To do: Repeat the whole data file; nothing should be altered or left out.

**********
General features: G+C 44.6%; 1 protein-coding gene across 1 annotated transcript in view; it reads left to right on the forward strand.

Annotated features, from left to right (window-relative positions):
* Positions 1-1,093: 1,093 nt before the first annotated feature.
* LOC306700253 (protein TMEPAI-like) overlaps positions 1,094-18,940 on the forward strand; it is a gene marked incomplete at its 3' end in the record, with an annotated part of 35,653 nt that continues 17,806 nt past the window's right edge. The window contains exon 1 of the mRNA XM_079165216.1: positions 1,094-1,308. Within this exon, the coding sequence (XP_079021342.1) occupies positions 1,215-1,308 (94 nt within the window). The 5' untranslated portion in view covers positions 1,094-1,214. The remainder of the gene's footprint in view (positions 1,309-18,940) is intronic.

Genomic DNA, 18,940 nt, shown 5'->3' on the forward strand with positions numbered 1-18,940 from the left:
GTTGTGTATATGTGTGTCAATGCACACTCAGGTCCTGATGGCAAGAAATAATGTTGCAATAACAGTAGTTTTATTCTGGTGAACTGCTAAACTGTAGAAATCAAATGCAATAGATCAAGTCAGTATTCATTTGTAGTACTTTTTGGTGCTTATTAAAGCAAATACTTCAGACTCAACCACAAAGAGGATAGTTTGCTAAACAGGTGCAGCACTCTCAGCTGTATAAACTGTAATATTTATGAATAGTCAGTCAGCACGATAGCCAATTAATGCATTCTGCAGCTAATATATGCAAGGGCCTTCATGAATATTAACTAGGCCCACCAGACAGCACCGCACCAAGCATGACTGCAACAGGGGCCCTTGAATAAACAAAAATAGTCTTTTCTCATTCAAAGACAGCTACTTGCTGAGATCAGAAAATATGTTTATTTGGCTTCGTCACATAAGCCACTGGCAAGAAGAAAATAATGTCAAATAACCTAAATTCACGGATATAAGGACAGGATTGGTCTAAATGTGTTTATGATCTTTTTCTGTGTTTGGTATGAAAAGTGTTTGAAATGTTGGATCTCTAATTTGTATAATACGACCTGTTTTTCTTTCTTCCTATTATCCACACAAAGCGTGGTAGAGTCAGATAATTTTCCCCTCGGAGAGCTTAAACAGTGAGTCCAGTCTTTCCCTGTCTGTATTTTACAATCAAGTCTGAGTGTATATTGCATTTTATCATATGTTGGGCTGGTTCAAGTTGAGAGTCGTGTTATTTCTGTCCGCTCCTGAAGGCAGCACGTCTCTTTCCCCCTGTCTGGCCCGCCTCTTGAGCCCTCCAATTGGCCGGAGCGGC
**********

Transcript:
General features: G+C 44.6%; 1 protein-coding gene across 1 annotated transcript in view; it reads left to right on the forward strand.

Annotated features, from left to right (window-relative positions):
* Positions 1-1,093: 1,093 nt before the first annotated feature.
* LOC306700253 (protein TMEPAI-like) overlaps positions 1,094-18,940 on the forward strand; it is a gene marked incomplete at its 3' end in the record, with an annotated part of 35,653 nt that continues 17,806 nt past the window's right edge. The window contains exon 1 of the mRNA XM_079165216.1: positions 1,094-1,308. Within this exon, the coding sequence (XP_079021342.1) occupies positions 1,215-1,308 (94 nt within the window). The 5' untranslated portion in view covers positions 1,094-1,214. The remainder of the gene's footprint in view (positions 1,309-18,940) is intronic.

Genomic DNA, 18,940 nt, shown 5'->3' on the forward strand with positions numbered 1-18,940 from the left:
GTTGTGTATATGTGTGTCAATGCACACTCAGGTCCTGATGGCAAGAAATAATGTTGCAATAACAGTAGTTTTATTCTGGTGAACTGCTAAACTGTAGAAATCAAATGCAATAGATCAAGTCAGTATTCATTTGTAGTACTTTTTGGTGCTTATTAAAGCAAATACTTCAGACTCAACCACAAAGAGGATAGTTTGCTAAACAGGTGCAGCACTCTCAGCTGTATAAACTGTAATATTTATGAATAGTCAGTCAGCACGATAGCCAATTAATGCATTCTGCAGCTAATATATGCAAGGGCCTTCATGAATATTAACTAGGCCCACCAGACAGCACCGCACCAAGCATGACTGCAACAGGGGCCCTTGAATAAACAAAAATAGTCTTTTCTCATTCAAAGACAGCTACTTGCTGAGATCAGAAAATATGTTTATTTGGCTTCGTCACATAAGCCACTGGCAAGAAGAAAATAATGTCAAATAACCTAAATTCACGGATATAAGGACAGGATTGGTCTAAATGTGTTTATGATCTTTTTCTGTGTTTGGTATGAAAAGTGTTTGAAATGTTGGATCTCTAATTTGTATAATACGACCTGTTTTTCTTTCTTCCTATTATCCACACAAAGCGTGGTAGAGTCAGATAATTTTCCCCTCGGAGAGCTTAAACAGTGAGTCCAGTCTTTCCCTGTCTGTATTTTACAATCAAGTCTGAGTGTATATTGCATTTTATCATATGTTGGGCTGGTTCAAGTTGAGAGTCGTGTTATTTCTGTCCGCTCCTGAAGGCAGCACGTCTCTTTCCCCCTGTCTGGCCCGCCTCTTGAGCCCTCCAATTGGCCGGAGCGGC